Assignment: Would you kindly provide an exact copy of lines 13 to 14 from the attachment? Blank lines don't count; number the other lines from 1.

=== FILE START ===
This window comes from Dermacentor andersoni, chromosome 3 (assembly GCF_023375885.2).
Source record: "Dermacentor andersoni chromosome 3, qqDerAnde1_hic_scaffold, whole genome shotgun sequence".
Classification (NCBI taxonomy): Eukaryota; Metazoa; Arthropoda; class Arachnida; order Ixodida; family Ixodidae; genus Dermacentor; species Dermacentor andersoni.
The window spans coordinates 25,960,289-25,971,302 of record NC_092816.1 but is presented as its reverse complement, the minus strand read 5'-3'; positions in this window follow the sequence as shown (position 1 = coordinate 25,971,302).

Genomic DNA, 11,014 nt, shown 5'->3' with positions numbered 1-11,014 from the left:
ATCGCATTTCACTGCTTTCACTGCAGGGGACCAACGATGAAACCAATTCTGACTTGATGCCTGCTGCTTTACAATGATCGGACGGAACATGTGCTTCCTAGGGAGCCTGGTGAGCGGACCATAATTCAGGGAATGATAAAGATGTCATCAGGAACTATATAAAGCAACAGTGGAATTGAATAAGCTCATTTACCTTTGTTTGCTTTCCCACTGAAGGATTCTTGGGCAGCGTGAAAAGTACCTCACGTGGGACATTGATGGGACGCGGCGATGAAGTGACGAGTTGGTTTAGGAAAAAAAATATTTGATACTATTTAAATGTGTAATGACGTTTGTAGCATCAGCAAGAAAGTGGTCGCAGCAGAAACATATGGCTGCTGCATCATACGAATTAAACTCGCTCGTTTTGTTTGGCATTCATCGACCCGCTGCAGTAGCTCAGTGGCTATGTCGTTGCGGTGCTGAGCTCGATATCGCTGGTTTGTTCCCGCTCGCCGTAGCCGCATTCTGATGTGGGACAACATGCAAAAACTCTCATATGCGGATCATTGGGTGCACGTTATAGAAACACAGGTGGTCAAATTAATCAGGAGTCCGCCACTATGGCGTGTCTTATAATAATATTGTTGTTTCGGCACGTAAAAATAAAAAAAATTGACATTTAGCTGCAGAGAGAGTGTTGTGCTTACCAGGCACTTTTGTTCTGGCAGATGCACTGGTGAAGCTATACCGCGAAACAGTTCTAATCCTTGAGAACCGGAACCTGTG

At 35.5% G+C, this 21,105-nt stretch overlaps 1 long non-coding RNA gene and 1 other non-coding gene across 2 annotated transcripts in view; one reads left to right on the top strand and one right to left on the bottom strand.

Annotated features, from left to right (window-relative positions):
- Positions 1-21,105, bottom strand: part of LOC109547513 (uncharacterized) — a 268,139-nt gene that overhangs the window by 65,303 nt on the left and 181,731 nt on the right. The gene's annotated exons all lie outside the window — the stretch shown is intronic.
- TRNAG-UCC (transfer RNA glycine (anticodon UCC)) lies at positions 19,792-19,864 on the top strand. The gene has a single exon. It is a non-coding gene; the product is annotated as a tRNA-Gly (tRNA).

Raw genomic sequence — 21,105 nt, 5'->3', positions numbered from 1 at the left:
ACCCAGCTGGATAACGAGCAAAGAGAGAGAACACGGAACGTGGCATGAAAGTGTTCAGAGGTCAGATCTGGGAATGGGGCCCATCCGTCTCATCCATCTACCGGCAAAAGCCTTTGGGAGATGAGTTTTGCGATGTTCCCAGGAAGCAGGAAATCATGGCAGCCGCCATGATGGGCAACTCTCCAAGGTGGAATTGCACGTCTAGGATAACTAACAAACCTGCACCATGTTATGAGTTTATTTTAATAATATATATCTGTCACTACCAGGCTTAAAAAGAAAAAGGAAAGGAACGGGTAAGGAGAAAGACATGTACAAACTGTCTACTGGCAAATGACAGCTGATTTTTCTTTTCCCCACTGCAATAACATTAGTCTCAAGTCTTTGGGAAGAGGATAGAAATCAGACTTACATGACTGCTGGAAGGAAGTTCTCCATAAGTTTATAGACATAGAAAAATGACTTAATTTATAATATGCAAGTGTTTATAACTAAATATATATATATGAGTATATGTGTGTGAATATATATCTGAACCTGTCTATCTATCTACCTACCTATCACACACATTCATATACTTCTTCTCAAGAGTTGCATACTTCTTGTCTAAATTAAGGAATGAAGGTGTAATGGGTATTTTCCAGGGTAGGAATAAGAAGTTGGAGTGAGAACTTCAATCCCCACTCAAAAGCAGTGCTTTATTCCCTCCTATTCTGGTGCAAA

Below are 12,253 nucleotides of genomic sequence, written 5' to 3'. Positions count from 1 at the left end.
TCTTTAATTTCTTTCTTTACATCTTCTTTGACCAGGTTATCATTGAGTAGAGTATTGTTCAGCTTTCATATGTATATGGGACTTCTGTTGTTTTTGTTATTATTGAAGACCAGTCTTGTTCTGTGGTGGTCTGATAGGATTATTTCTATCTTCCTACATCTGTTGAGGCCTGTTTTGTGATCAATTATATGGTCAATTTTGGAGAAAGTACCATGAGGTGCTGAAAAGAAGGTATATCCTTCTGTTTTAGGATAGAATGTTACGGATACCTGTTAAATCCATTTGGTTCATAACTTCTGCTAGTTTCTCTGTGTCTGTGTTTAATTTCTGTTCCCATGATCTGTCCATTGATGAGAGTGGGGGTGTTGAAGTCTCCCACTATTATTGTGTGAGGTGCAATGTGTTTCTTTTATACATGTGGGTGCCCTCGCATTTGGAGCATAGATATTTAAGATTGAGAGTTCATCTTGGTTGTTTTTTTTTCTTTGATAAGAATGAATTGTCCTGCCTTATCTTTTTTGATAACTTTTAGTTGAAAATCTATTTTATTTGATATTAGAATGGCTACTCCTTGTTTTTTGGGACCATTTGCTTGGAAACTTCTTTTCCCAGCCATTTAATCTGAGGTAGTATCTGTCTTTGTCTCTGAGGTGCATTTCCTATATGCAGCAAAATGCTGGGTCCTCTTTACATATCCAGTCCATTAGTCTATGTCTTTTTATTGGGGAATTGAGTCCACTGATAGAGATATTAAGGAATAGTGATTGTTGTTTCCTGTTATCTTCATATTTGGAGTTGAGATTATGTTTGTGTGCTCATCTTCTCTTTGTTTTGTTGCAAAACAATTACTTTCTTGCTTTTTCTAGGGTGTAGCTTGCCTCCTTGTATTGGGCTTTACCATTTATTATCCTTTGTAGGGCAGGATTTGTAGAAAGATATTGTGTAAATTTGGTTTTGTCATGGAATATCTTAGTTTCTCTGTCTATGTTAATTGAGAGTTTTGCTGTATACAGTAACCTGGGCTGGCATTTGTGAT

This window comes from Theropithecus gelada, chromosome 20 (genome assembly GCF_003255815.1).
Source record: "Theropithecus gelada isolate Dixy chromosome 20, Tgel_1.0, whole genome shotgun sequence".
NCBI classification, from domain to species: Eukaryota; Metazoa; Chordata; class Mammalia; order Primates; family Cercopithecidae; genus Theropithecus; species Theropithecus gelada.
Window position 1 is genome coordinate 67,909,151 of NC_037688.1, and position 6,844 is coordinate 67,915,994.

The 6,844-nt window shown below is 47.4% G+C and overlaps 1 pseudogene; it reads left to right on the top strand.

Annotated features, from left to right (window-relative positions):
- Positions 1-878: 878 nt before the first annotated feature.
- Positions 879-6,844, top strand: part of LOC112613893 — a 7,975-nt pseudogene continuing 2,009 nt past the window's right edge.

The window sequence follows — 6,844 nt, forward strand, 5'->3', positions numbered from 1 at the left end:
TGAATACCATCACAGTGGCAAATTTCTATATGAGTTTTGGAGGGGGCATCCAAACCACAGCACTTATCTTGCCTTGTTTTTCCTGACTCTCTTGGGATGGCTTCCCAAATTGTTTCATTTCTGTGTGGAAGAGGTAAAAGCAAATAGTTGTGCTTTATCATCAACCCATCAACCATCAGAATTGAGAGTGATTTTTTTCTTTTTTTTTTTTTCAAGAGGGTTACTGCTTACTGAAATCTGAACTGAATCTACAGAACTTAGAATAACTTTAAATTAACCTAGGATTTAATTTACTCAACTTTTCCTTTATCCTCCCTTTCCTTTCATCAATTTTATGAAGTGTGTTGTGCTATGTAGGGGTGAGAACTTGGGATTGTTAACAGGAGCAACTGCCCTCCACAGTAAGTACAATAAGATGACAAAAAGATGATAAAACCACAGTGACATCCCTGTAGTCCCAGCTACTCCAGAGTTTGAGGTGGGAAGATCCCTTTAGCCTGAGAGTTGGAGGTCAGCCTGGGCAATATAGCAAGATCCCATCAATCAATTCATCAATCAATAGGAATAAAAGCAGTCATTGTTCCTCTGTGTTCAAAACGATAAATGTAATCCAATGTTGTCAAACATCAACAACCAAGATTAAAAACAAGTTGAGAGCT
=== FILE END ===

Below are 12,253 nucleotides of genomic sequence, written 5' to 3'. Positions count from 1 at the left end.
TCTTTAATTTCTTTCTTTACATCTTCTTTGACCAGGTTATCATTGAGTAGAGTATTGTTCAGCTTTCATATGTATATGGGACTTCTGTTGTTTTTGTTATTATTGAAGACCAGTCTTGTTCTGTGGTGGTCTGATAGGATTATTTCTATCTTCCTACATCTGTTGAGGCCTGTTTTGTGATCAATTATATGGTCAATTTTGGAGAAAGTACCATGAGGTGCTGAAAAGAAGGTATATCCTTCTGTTTTAGGATAGAATGTTACGGATACCTGTTAAATCCATTTGGTTCATAACTTCTGCTAGTTTCTCTGTGTCTGTGTTTAATTTCTGTTCCCATGATCTGTCCATTGATGAGAGTGGGGGTGTTGAAGTCTCCCACTATTATTGTGTGAGGTGCAATGTGTTTCTTTTATACATGTGGGTGCCCTCGCATTTGGAGCATAGATATTTAAGATTGAGAGTTCATCTTGGTTGTTTTTTTTTCTTTGATAAGAATGAATTGTCCTGCCTTATCTTTTTTGATAACTTTTAGTTGAAAATCTATTTTATTTGATATTAGAATGGCTACTCCTTGTTTTTTGGGACCATTTGCTTGGAAACTTCTTTTCCCAGCCATTTAATCTGAGGTAGTATCTGTCTTTGTCTCTGAGGTGCATTTCCTATATGCAGCAAAATGCTGGGTCCTCTTTACATATCCAGTCCATTAGTCTATGTCTTTTTATTGGGGAATTGAGTCCACTGATAGAGATATTAAGGAATAGTGATTGTTGTTTCCTGTTATCTTCATATTTGGAGTTGAGATTATGTTTGTGTGCTCATCTTCTCTTTGTTTTGTTGCAAAACAATTACTTTCTTGCTTTTTCTAGGGTGTAGCTTGCCTCCTTGTATTGGGCTTTACCATTTATTATCCTTTGTAGGGCAGGATTTGTAGAAAGATATTGTGTAAATTTGGTTTTGTCATGGAATATCTTAGTTTCTCTGTCTATGTTAATTGAGAGTTTTGCTGTATACAGTAACCTGGGCTGGCATTTGTGAT